The reason I don't like to assume they're hominids is because we don't have enough evidence to make that claim.
Convergent evolution might explain all their physical similarities (and differences) to us. Look up the work of Erik Trinkaus or Thomas Berger for more detailed info about Neanderthal anatomy and injury patterns. Here's one brief example -
https://www.sciencedirect.com/science/a ... 0395900136
It seems they were often in close proximity to large ungulates (while hunting) and their injuries were similar to those of present-day rodeo riders.
This doesn't mean they didn't
use throwing spears or that they couldn't
- just that we can be reasonably sure that they used heavy spears for getting in close to their prey and stabbing it. In order to do so they'd have needed organisational skills, teamwork, and the use of language to communicate strategy and ideas as well as the skills to make the tools.
Neanderthals were uniquely adapted for the cold, as modern Inuit people also are to some extent, but they weren't the muscle-bound brutes of modern folklore. They weren't physically incapable of running, for example, or throwing overarm. They were heavily built and had larger brain cases, but there's not much we can infer from those facts about their behaviour. We just don't know.
During the Mousterian period, the same tools were being made by anatomically modern humans and by Neanderthals.
There's so little we really can conclude - beyond the fact that people continue seeing Yowies. As to their exact nature...I wouldn't want to make any definite claims. If a mongoose can evolve to look and behave like a big cat (the Fossa of Madagascar), then another type of mammal could evolve to walk upright like we do. They could even evolve human-like intelligence.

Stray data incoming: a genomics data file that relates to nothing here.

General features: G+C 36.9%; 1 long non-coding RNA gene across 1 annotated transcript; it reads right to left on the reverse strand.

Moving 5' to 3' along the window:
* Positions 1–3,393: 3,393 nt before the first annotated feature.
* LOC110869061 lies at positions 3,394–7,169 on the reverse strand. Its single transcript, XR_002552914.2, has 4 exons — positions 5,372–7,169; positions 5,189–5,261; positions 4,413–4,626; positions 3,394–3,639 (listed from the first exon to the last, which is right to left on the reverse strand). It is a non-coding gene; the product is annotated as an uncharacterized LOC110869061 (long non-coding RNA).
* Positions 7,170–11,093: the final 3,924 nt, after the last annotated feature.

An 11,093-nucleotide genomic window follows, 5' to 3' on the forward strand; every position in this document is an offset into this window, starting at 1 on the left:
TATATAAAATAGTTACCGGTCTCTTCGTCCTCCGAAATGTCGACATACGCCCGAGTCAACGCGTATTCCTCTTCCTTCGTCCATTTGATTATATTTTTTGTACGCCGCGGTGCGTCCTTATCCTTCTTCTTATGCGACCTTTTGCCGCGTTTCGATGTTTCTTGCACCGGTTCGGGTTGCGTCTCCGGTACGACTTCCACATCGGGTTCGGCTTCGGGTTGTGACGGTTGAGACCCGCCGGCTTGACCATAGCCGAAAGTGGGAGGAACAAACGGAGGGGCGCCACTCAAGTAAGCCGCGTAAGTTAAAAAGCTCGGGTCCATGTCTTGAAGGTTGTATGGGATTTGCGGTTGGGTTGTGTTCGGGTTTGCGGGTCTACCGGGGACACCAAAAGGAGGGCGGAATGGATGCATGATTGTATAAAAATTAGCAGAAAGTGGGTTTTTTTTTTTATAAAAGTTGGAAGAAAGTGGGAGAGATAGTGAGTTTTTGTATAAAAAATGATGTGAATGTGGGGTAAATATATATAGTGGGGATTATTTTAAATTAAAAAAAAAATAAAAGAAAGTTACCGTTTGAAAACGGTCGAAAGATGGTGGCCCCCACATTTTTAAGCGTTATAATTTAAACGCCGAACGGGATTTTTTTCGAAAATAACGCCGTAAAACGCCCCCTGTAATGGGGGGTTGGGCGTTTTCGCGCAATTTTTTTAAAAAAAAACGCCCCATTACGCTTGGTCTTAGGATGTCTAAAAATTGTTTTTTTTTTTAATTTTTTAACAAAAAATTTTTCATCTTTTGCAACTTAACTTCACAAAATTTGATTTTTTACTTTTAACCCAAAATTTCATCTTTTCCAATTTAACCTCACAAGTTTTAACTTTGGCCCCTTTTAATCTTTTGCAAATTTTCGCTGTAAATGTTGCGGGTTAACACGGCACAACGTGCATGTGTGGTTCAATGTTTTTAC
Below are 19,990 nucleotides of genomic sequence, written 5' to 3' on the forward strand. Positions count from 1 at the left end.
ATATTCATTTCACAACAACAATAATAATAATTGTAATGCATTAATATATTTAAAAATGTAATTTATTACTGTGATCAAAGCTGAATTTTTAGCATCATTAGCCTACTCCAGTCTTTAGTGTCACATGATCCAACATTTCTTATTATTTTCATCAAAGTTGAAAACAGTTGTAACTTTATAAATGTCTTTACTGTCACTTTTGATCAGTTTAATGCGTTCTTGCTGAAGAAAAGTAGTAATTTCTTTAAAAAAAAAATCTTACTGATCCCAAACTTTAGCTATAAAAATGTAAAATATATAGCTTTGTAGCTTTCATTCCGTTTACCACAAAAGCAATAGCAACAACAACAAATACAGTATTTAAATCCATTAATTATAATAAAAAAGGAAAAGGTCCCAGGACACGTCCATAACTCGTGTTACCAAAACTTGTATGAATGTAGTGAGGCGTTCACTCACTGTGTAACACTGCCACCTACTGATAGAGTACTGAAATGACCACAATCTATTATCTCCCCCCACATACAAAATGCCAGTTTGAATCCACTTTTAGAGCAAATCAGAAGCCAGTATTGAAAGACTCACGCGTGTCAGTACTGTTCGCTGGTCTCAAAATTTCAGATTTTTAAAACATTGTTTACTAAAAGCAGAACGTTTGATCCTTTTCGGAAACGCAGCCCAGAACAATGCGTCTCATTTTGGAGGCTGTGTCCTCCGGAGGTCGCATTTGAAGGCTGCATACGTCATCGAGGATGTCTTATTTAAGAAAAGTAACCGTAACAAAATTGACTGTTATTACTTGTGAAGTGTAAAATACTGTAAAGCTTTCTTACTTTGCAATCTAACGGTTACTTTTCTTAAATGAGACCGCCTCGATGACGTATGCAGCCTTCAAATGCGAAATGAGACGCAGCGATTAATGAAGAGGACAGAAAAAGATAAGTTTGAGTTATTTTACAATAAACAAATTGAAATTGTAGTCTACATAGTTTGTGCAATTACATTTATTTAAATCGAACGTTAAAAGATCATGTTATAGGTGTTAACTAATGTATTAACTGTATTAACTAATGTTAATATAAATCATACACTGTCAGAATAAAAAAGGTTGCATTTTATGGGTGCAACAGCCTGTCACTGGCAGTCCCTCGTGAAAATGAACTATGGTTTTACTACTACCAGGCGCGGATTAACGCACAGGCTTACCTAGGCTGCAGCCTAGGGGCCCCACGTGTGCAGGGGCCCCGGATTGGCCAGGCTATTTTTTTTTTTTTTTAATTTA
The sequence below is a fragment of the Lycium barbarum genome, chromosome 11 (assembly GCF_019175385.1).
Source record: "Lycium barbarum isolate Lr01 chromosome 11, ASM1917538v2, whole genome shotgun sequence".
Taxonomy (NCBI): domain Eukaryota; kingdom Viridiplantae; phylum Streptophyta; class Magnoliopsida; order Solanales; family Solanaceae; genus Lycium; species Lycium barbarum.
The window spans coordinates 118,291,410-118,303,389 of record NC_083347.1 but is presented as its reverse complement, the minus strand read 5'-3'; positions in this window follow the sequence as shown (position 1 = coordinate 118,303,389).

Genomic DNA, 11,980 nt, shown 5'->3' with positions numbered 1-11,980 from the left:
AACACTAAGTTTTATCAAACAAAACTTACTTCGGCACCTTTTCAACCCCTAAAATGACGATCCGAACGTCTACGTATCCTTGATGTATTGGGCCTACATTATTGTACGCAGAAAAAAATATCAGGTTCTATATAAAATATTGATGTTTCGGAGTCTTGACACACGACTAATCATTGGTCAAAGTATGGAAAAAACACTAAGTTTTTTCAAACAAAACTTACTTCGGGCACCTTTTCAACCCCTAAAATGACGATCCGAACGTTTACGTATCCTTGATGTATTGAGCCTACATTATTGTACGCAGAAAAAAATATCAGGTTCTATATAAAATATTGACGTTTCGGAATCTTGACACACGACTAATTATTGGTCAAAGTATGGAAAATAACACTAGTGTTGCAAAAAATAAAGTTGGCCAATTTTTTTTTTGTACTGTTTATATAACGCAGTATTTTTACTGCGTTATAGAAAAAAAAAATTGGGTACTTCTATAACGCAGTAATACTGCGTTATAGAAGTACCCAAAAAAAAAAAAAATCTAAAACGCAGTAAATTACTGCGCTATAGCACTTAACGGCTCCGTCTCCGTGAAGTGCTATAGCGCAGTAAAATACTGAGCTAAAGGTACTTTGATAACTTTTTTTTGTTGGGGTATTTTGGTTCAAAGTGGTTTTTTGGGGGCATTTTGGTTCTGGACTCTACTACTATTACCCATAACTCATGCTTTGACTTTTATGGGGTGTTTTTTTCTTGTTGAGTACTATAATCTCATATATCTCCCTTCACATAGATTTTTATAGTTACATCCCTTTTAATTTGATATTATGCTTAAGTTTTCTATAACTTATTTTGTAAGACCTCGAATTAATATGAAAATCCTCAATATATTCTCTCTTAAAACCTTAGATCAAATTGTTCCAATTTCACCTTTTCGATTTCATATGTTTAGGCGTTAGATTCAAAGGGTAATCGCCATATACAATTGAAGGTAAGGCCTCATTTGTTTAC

It's long been suggested that the reason humans became avid tool users and builders of structures is a direct result of our physicality - having developed dexterous hands which we didn't need to use to walk, we began using them to make things which stimulated intellectual development, etc. There are those who argue that intelligence came first...but Chimps and Orang Utans use very basic tools and Chimps use a very basic form of verbal communication when they hunt. They also have hands like ours. They still walk on all fours, however.
If a creature evolved bipedal locomotion, as our ancestors did, then they might also evolve comparable intellectual abilities. They wouldn't need to be apes, though, in order to do so. Every time an alleged Yowie hair sample is analysed the results are 'inconclusive' or 'unknown'. That could be an indication that these creatures aren't even remotely similar to anything else we know of.
By assuming they have to be apes, or related to humanity, we're giving in to hubris, I feel. There's no way at present of knowing whether or not they're apes of some variety. We know they're hairy so they're most likely mammals...beyond that, I'm not sure we can say too much of anything.